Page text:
FOR IMMEDIATE RELEASE: APRIL 9, 2020
Americans for Financial Reform Contacts: Linda Jun (email@example.com) or Carter Dougherty (firstname.lastname@example.org)
National Consumer Law Center Contacts: Sarah Mancini (email@example.com) or Jan Kruse (firstname.lastname@example.org)
National Fair Housing Alliance Contacts: Debby Goldberg (email@example.com) or Izzy Woodruff (firstname.lastname@example.org)
Washington, D.C. – The National Consumer Law Center, Americans for Financial Reform Education Fund, the National Fair Housing Alliance and 33 other consumer, civil rights, and housing counseling groups sent a letter today calling on the Federal Housing Finance Authority (FHFA) to step up its efforts to translate key mortgage notices needed by borrowers hit hard by the COVID-19 pandemic.
“Unless FHFA translates its forbearance applications into languages other than English, many who need it most – but are not proficient in English – will not get the help they need,” said Sarah Mancini, an attorney with the National Consumer Law Center. “Limited English proficient (LEP) borrowers will face foreclosure at higher rates if they are not able to obtain information about home-saving options in their preferred language.”
Fannie Mae and Freddie Mac have directed the servicers of their mortgage loans to offer borrowers suffering from the health or financial impacts of the virus forbearances of up to 180 days, which can be extended for up to another 180 days. However, this crucial relief is not automatic; borrowers must contact their servicers to request this help. Borrowers must be aware of the relief available and the steps they must take to receive it.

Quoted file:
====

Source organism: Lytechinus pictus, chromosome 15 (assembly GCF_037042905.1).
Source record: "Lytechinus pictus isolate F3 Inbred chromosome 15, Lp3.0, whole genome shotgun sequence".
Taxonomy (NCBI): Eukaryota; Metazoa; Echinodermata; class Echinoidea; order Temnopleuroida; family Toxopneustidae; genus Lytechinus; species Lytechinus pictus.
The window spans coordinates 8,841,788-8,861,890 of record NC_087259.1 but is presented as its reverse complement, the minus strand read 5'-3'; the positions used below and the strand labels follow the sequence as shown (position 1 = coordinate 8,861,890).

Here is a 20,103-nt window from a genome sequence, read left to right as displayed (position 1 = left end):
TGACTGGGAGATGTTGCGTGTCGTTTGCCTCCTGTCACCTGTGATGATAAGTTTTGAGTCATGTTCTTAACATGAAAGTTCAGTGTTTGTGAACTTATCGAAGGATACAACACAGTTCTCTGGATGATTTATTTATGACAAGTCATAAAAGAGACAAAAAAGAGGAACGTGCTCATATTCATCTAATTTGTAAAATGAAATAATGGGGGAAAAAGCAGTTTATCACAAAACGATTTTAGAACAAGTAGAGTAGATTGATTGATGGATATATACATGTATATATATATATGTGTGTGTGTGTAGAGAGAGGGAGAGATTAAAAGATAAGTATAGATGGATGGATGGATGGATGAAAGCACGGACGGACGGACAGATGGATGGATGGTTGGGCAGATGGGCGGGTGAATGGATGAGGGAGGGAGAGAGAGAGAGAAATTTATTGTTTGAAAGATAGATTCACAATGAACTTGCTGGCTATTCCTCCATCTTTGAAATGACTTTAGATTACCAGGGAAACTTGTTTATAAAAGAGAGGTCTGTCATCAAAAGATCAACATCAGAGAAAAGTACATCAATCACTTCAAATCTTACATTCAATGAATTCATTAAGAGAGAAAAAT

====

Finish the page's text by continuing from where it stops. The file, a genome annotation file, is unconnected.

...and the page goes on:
“Immigrant communities and families of color are already being severely hurt by the virus and facing challenges in understanding their options,” said Linda Jun, senior policy counsel with Americans for Financial Reform Education Fund. “FHFA must act now to ensure that LEP borrowers can access much-needed mortgage relief.”
In the letter, the groups urge FHFA to take the following actions:
- Create a model notice to be sent by servicers and translate it into the top 5 languages spoken by LEP individuals in the United States, explaining forbearance options and letting borrowers know how they may be able to access in-language assistance through a housing counselor;
- Translate consumer outreach materials and model solicitation letters and evaluation notices that can be used by servicers;
- Coordinate outreach to LEP communities among government agencies and housing counseling agencies; and
- Ensure that the process of obtaining a Covid-19 forbearance is streamlined and accessible to all borrowers.
“We are already seeing big disparities in the way this virus is affecting different communities, and we must ensure fair and equitable treatment for everyone who needs help to save their homes,” said Debby Goldberg, vice president for housing policy at the National Fair Housing Alliance. “During the last mortgage crisis, borrowers who are not proficient in English were overlooked and many who were eligible for relief lost their homes because they didn’t know what options were available and how to access them. In this – perhaps even bigger – crisis, there is an urgent need to make sure servicers can provide borrowers critical information in-language so they have accurate, consistent and timely information about their mortgages.”
NCLC’s Covid-19 & Consumer Protections, including a list of all effective foreclosure moratoriums
AFR Issue Brief: Fair Treatment of Homeowners with Limited English Proficiency (May 26, 2016)
Consumer Action: Spanish Language Coronavirus Resources (March 23, 2020)